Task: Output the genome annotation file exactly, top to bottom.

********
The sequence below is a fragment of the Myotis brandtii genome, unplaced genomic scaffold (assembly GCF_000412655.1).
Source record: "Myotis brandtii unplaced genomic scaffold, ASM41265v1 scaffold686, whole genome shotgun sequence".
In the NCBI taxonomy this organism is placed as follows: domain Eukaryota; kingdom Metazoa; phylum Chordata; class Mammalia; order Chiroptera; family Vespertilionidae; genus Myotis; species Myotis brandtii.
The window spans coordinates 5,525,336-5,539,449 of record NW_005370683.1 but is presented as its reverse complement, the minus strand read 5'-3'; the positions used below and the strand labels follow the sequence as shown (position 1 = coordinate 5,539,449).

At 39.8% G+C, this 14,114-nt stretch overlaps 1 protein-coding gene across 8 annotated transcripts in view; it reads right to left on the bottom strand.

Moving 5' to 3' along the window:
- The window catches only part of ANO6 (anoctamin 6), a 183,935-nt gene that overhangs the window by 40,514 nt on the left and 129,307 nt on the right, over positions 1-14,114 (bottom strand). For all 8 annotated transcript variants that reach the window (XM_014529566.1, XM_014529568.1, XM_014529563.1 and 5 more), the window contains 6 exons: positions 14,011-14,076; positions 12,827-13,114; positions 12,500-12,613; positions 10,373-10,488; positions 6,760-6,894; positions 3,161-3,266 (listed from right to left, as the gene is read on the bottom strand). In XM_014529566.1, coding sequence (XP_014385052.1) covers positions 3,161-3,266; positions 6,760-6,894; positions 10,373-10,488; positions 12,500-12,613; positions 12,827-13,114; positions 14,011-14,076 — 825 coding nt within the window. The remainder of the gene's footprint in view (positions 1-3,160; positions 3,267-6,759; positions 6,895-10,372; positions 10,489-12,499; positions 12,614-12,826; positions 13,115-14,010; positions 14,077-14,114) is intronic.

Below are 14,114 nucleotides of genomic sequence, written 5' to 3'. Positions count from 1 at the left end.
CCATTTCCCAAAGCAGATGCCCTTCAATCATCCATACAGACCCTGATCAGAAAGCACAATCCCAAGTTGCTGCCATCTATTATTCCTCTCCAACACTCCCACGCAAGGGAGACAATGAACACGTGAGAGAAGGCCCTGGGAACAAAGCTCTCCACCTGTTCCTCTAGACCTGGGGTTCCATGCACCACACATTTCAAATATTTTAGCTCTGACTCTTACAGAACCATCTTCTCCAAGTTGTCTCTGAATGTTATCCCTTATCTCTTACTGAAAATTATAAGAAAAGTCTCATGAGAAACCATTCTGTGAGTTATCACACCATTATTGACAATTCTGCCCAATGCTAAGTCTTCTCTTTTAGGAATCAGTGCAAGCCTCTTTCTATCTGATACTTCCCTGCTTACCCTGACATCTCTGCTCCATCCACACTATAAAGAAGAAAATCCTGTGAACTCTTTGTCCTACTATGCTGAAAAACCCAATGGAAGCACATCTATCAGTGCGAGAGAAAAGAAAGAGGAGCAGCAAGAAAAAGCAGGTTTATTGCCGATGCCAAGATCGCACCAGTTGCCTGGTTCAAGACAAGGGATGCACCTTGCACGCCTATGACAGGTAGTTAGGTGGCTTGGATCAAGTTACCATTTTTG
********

The sequence below is a fragment of the Myotis brandtii genome, unplaced genomic scaffold (assembly GCF_000412655.1).
Source record: "Myotis brandtii unplaced genomic scaffold, ASM41265v1 scaffold686, whole genome shotgun sequence".
In the NCBI taxonomy this organism is placed as follows: domain Eukaryota; kingdom Metazoa; phylum Chordata; class Mammalia; order Chiroptera; family Vespertilionidae; genus Myotis; species Myotis brandtii.
The window spans coordinates 5,525,336-5,539,449 of record NW_005370683.1 but is presented as its reverse complement, the minus strand read 5'-3'; the positions used below and the strand labels follow the sequence as shown (position 1 = coordinate 5,539,449).

At 39.8% G+C, this 14,114-nt stretch overlaps 1 protein-coding gene across 8 annotated transcripts in view; it reads right to left on the bottom strand.

Moving 5' to 3' along the window:
- The window catches only part of ANO6 (anoctamin 6), a 183,935-nt gene that overhangs the window by 40,514 nt on the left and 129,307 nt on the right, over positions 1-14,114 (bottom strand). For all 8 annotated transcript variants that reach the window (XM_014529566.1, XM_014529568.1, XM_014529563.1 and 5 more), the window contains 6 exons: positions 14,011-14,076; positions 12,827-13,114; positions 12,500-12,613; positions 10,373-10,488; positions 6,760-6,894; positions 3,161-3,266 (listed from right to left, as the gene is read on the bottom strand). In XM_014529566.1, coding sequence (XP_014385052.1) covers positions 3,161-3,266; positions 6,760-6,894; positions 10,373-10,488; positions 12,500-12,613; positions 12,827-13,114; positions 14,011-14,076 — 825 coding nt within the window. The remainder of the gene's footprint in view (positions 1-3,160; positions 3,267-6,759; positions 6,895-10,372; positions 10,489-12,499; positions 12,614-12,826; positions 13,115-14,010; positions 14,077-14,114) is intronic.

Below are 14,114 nucleotides of genomic sequence, written 5' to 3'. Positions count from 1 at the left end.
CCATTTCCCAAAGCAGATGCCCTTCAATCATCCATACAGACCCTGATCAGAAAGCACAATCCCAAGTTGCTGCCATCTATTATTCCTCTCCAACACTCCCACGCAAGGGAGACAATGAACACGTGAGAGAAGGCCCTGGGAACAAAGCTCTCCACCTGTTCCTCTAGACCTGGGGTTCCATGCACCACACATTTCAAATATTTTAGCTCTGACTCTTACAGAACCATCTTCTCCAAGTTGTCTCTGAATGTTATCCCTTATCTCTTACTGAAAATTATAAGAAAAGTCTCATGAGAAACCATTCTGTGAGTTATCACACCATTATTGACAATTCTGCCCAATGCTAAGTCTTCTCTTTTAGGAATCAGTGCAAGCCTCTTTCTATCTGATACTTCCCTGCTTACCCTGACATCTCTGCTCCATCCACACTATAAAGAAGAAAATCCTGTGAACTCTTTGTCCTACTATGCTGAAAAACCCAATGGAAGCACATCTATCAGTGCGAGAGAAAAGAAAGAGGAGCAGCAAGAAAAAGCAGGTTTATTGCCGATGCCAAGATCGCACCAGTTGCCTGGTTCAAGACAAGGGATGCACCTTGCACGCCTATGACAGGTAGTTAGGTGGCTTGGATCAAGTTACCATTTTTG